Monday, November 30, 2020
Sunday, November 29, 2020
I've been working on a set of pictures made on, or from, Baldwin Street. It's an old right of way that twists and winds over hilly terrain for several miles, running north/south about half a mile east of the Naugatuck River. It's mixed residential/commercial in use. There are many large old houses, but most of them now show multiple electric meters, and TV dishes, indicating they've been divided into apartments. The businesses are small, no malls or full size supermarkets. If you look up a side street to the east you'll see a steep hill with smaller houses, many of which are still single family. If you look to the west, the land drops away and you get a view across the valley to the densely built steep western bank of the river valley. The signs for this little business fascinated me. Used cars and mechanical work. The advertising line, "good used cars, fair prices" struck me as remarkably modest. The simplicity of the pitch makes me think of advertising I saw as a kid in the 1950s, without the hyperbole that seems to drench all contemporary advertising. Then there's the memorial. Children's toys and dolls and vaguely religious votive objects. What could have happened here? There are at least half a dozen of these shrines scattered around Waterbury.
Three days later I was back just after dawn, looking for more pictures on Baldwin St. When I walked north past Hill Top Auto Sales, I thought to turn around and see if there might be a picture to be made from the other side of the marquee. A car pulled over and a guy got out and politely asked what I was taking pictures of. I told him I was doing a series of pictures up and down Baldwin Street, then asked about the memorial. He said it was for his daughter.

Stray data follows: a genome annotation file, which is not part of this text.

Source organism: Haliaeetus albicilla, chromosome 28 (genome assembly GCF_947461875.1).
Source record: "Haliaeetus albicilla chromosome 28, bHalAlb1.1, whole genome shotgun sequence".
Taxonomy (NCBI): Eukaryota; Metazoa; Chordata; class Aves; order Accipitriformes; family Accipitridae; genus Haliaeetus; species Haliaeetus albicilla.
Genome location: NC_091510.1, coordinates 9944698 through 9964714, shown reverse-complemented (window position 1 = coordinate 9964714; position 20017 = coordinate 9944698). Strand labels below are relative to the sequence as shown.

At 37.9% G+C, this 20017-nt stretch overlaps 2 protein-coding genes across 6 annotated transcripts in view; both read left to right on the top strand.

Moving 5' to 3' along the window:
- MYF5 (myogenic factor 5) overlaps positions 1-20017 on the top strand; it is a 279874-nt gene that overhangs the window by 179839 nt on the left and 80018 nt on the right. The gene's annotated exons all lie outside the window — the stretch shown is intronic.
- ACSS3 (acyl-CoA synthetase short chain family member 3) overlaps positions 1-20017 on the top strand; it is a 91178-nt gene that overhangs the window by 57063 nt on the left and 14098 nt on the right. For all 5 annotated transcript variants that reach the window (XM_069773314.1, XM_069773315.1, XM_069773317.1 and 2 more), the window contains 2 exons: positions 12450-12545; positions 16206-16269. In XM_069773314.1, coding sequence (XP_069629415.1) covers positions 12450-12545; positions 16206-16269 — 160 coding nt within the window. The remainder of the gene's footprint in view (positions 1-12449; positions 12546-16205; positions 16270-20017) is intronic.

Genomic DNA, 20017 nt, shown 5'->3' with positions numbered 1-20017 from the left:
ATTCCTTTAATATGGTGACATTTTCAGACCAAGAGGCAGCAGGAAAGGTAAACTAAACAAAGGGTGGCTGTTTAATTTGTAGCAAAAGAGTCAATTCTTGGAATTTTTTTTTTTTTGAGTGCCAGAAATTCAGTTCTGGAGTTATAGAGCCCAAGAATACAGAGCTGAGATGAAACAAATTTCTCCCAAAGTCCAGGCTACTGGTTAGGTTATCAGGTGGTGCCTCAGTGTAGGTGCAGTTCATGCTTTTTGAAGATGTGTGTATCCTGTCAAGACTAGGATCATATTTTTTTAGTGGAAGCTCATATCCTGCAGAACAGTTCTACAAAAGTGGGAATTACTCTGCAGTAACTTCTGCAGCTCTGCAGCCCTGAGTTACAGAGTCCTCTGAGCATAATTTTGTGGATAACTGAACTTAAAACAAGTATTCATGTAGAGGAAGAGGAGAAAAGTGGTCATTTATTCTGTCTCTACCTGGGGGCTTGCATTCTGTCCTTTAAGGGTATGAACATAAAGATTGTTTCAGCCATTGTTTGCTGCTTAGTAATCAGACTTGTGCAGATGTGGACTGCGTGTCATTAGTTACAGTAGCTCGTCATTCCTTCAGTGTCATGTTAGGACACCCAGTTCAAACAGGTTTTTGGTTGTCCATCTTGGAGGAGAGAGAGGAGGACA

He began to tell me some details of what he understood had happened. The six year old girl was with her mother and her mother's then boyfriend, standing behind their parked car, watching the 2018 city fireworks display from this spot on the east hillside of the Naugatuck River Valley, when a young driver crashed into the line of parked cars.
(A bit of research showed something more sinister and complex. According to police reports quoted by the local Patch media, a 39 year old intoxicated man lost control of his car, smashed into a car behind the group and pinned them to their car. He tried to walk off, but bystanders chased him and convinced him to come back. The child died. The "adult woman" (only the perpetrator was identified in the report) was badly injured, according to the Patch article. The police threw the book at the driver with half a dozen charges including leaving the scene of a fatal accident, on top of the DUI.
I asked if I could make a picture of him with the shrine. He seemed pleased to do so. He positioned himself better than I could have asked for. I gave him a card I carry that has only my online contact info, and asked him to use it to send me an email so I could send him back the picture. He hasn't sent the email.
Saturday, November 28, 2020
Dawn at the park. In the second shot you see the reflections of a flock of Canada geese coming in for a landing in the pond. (As always, you can click on any picture on the blog to get a larger and clearer presentation.)